IN THE early 1990s, the U.S. Environmental Protection Agency (EPA) identified medical waste incinerators as the single largest source of dioxin, a potent carcinogen that has been linked to birth defects, immune system disorders, and other harmful side effects. Incinerators are also a leading source of mercury, lead, and other dangerous air pollutants like furans, acid gases, and particulates.
FUEL storage tank of the dismantled Hoval medical waste incinerator at the Davao regional Hospital in Tagum, Davao del Norte. [photo courtesy of EcoWaste Coalition]
Thermal processes rely on heat to destroy pathogens (disease-causing microorganisms) and are further classified into low-heat (operating below 177°C), which uses moist heat (usually steam) or dry heat (hot air); medium-heat (between 177°C and 370°C), and high-heat (operating from around 540°C to 8,300°C).
Chemical processes employ disinfectants to destroy pathogens or chemicals to react with the waste. Irradiation involves ionizing radiation to destroy microorganisms while biological processes use enzymes to decompose organic matter. Mechanical processes, such as shredders, mixing arms, or compactors, are added as supplementary processes to render the waste unrecognizable, improve heat or mass transfer, or reduce the volume of treated waste.
Local waste treaters like Chevalier commonly employ autoclave technology, a wet-heat treatment using steam to disinfect waste. Others, including private hospitals, use microwave technology, a steam-based, low-heat thermal process with disinfection occurring through the action of moist heat and steam.
Thermal treatment technologies using high-heat processes like pyrolysis and gasification systems have also been promoted as clean non-incineration alternatives, but tests have shown them to be capable of generating dioxins, furans, and other pollutants.
Local healthcare industry insiders say that everything that goes into yellow trash bags (infectious, pathological, pharmaceutical) goes to the waste treater. Sharps can be classified under infectious waste — especially if the hospitals do not have the sharps handlers, needle destroyers, and such — which means they also go to companies like Chevalier for proper disposal. Genotoxic, chemical, and other wastes go to particular TSD (transport, storage, and disposal) facilities capable of handling such waste types.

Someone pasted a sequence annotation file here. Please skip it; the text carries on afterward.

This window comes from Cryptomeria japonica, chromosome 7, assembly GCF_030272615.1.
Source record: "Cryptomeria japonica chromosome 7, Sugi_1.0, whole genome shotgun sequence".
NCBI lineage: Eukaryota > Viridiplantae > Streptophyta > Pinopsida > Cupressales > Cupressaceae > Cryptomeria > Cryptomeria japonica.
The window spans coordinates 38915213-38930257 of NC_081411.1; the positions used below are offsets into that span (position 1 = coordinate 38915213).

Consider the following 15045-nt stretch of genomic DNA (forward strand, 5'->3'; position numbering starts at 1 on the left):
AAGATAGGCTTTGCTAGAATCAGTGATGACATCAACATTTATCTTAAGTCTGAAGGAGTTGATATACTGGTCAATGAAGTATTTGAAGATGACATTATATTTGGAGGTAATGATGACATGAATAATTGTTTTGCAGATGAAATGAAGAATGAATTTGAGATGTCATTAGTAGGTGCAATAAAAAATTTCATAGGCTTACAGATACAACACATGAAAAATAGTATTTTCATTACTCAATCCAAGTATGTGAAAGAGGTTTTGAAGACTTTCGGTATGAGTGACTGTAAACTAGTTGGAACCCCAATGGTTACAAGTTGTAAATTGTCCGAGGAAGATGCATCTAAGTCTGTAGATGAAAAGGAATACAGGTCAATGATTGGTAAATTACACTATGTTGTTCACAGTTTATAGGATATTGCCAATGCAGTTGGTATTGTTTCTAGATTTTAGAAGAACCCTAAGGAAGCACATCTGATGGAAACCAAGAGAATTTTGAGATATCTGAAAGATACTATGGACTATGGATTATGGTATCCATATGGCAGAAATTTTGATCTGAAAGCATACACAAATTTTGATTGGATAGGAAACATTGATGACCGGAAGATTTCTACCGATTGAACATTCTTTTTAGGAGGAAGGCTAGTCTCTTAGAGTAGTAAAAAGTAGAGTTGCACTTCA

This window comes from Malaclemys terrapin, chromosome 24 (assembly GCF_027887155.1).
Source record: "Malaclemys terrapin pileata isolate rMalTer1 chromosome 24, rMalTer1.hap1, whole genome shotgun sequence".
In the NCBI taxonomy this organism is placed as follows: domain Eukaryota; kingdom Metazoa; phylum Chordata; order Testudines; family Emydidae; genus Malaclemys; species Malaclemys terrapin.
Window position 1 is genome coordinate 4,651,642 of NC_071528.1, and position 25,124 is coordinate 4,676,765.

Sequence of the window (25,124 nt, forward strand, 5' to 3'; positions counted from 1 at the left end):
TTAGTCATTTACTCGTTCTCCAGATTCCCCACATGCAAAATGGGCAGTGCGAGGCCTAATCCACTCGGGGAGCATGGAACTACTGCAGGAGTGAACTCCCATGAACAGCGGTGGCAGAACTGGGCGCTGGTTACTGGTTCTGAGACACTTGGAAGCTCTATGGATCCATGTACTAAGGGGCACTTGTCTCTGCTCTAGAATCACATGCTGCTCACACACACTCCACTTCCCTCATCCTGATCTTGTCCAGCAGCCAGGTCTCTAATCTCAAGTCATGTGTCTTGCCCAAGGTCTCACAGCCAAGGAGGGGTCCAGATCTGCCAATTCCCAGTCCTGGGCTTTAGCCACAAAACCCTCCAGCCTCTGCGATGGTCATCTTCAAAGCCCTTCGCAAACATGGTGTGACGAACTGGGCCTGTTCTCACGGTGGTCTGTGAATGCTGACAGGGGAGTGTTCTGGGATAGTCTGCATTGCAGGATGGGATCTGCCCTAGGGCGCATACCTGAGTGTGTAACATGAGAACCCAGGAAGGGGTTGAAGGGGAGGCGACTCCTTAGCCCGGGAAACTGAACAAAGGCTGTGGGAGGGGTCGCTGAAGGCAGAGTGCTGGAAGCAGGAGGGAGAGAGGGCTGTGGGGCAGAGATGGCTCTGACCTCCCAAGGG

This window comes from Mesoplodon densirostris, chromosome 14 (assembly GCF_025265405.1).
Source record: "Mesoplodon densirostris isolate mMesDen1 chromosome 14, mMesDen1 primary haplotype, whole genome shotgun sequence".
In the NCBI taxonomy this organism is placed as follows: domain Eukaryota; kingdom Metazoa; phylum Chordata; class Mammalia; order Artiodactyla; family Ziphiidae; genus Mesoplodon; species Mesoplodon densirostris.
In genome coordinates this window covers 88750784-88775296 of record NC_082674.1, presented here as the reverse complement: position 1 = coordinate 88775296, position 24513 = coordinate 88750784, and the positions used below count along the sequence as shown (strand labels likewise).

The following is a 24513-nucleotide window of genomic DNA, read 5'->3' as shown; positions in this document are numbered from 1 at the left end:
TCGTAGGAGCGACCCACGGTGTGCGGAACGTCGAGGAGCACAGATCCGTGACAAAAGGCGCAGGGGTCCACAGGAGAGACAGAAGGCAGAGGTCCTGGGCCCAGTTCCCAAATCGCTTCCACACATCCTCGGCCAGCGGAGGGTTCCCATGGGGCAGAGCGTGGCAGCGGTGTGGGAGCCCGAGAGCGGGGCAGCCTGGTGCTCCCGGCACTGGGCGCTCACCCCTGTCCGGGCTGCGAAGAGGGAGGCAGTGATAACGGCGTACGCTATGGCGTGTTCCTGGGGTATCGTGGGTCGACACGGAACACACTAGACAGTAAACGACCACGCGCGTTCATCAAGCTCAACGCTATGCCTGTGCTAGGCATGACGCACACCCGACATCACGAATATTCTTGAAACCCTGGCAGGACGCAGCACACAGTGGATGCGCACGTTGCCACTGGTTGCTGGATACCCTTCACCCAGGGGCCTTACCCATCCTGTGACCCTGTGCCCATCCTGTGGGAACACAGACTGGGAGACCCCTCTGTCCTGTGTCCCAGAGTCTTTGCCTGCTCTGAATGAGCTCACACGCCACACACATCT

So far, Chevalier has passed all the inspections done by the various Waste Management Committees of its clients. But it seems it has been having problems with the final disposal of the treated waste. The Department of Environment and Natural Resource Region IV office has been insisting that Chevalier’s dumpsite in San Pedro, Laguna be registered as a TSD facility. But Chevalier says the site’s operator is balking because it fears that the land would have little value left if it is converted into a controlled landfill. The operator has thus barred Chevalier from dumping treated waste there until the matter is settled. Chevalier has been storing the treated waste in its premises in the meantime.
Chevalier pollution control officer Victoriano Andutan Jr. explains that the DENR still categorizes treated waste as hazardous waste. But Andutan argues that this should not be so since the trash has already undergone autoclave/microwave disinfection, rendering it free from bacteria.
Recently, though, his company managed to secure an extension to dump its treated waste at the San Pedro dumpsite until April 2008. Its contract with government hospitals expires at the end of 2007.